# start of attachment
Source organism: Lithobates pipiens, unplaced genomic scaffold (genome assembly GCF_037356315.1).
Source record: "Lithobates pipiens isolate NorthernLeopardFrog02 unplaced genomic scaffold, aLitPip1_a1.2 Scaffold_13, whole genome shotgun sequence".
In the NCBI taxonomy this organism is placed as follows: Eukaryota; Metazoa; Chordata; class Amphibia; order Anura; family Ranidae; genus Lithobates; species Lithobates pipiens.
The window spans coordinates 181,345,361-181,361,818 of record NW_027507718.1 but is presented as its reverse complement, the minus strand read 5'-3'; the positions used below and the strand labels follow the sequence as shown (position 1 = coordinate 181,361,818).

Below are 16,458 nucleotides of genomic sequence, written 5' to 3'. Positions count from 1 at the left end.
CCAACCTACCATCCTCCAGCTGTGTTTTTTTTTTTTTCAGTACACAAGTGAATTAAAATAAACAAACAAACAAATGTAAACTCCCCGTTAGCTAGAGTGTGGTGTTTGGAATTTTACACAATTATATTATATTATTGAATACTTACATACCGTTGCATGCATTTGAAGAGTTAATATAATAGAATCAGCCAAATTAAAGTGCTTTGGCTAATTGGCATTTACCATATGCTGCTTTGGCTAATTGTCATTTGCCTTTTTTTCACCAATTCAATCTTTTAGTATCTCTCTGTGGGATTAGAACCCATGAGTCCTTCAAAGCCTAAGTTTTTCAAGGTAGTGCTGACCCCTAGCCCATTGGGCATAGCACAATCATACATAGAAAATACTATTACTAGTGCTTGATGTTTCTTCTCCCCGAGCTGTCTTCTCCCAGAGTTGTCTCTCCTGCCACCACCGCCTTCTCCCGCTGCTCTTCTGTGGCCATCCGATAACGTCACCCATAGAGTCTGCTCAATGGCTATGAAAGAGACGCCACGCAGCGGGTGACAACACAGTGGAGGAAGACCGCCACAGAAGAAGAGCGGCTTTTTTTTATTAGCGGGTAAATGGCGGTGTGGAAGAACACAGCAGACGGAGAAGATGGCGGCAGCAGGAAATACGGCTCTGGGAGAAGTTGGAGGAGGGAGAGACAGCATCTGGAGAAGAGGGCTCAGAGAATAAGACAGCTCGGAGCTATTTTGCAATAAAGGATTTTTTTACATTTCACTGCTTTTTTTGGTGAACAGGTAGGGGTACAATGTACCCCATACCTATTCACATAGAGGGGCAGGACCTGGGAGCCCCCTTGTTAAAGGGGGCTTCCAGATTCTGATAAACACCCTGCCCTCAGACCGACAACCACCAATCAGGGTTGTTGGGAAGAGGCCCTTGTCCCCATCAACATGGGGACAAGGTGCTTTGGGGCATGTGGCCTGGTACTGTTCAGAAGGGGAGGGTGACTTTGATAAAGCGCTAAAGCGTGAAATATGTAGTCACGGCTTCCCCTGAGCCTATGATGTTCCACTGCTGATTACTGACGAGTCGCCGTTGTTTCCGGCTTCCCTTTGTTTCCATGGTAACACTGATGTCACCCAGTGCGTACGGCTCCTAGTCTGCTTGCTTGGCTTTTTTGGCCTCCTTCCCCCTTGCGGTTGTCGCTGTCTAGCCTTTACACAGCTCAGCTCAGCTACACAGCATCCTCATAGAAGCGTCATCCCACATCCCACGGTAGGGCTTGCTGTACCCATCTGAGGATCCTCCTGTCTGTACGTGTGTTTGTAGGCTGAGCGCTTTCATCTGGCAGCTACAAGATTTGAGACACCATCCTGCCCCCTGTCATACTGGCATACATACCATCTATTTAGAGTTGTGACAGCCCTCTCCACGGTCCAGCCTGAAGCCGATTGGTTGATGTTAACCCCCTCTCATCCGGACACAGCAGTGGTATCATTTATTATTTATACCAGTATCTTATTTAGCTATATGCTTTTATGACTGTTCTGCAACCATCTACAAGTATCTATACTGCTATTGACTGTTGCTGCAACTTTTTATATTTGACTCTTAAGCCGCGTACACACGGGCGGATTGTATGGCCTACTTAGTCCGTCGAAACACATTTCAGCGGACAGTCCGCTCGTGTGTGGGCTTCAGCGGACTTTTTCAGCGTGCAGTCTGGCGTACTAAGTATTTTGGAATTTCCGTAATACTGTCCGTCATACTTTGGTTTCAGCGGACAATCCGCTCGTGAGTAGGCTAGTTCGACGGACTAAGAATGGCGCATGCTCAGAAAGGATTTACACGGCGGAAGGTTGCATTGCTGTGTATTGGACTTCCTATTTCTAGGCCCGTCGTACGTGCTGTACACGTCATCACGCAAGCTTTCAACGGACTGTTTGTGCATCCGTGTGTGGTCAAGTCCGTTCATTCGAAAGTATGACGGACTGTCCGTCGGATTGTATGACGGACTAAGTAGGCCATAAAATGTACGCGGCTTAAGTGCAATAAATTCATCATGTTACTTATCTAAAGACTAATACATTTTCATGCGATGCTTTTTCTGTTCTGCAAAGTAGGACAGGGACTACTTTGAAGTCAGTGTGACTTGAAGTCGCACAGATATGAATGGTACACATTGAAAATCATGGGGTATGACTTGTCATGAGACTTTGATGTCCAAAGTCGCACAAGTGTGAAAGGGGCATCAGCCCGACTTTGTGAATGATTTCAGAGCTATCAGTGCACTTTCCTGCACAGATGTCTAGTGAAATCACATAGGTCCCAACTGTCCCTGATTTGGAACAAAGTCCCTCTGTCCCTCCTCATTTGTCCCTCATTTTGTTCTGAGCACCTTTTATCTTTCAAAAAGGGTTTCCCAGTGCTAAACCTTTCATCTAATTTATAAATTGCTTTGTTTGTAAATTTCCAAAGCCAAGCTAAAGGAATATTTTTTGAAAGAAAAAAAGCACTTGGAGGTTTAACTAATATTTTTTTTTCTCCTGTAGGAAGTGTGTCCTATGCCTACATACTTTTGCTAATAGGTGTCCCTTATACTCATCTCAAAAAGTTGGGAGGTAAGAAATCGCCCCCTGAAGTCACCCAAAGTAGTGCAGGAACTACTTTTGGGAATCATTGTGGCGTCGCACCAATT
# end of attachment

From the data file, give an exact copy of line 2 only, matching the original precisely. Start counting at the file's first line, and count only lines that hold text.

Source record: "Lithobates pipiens isolate NorthernLeopardFrog02 unplaced genomic scaffold, aLitPip1_a1.2 Scaffold_13, whole genome shotgun sequence".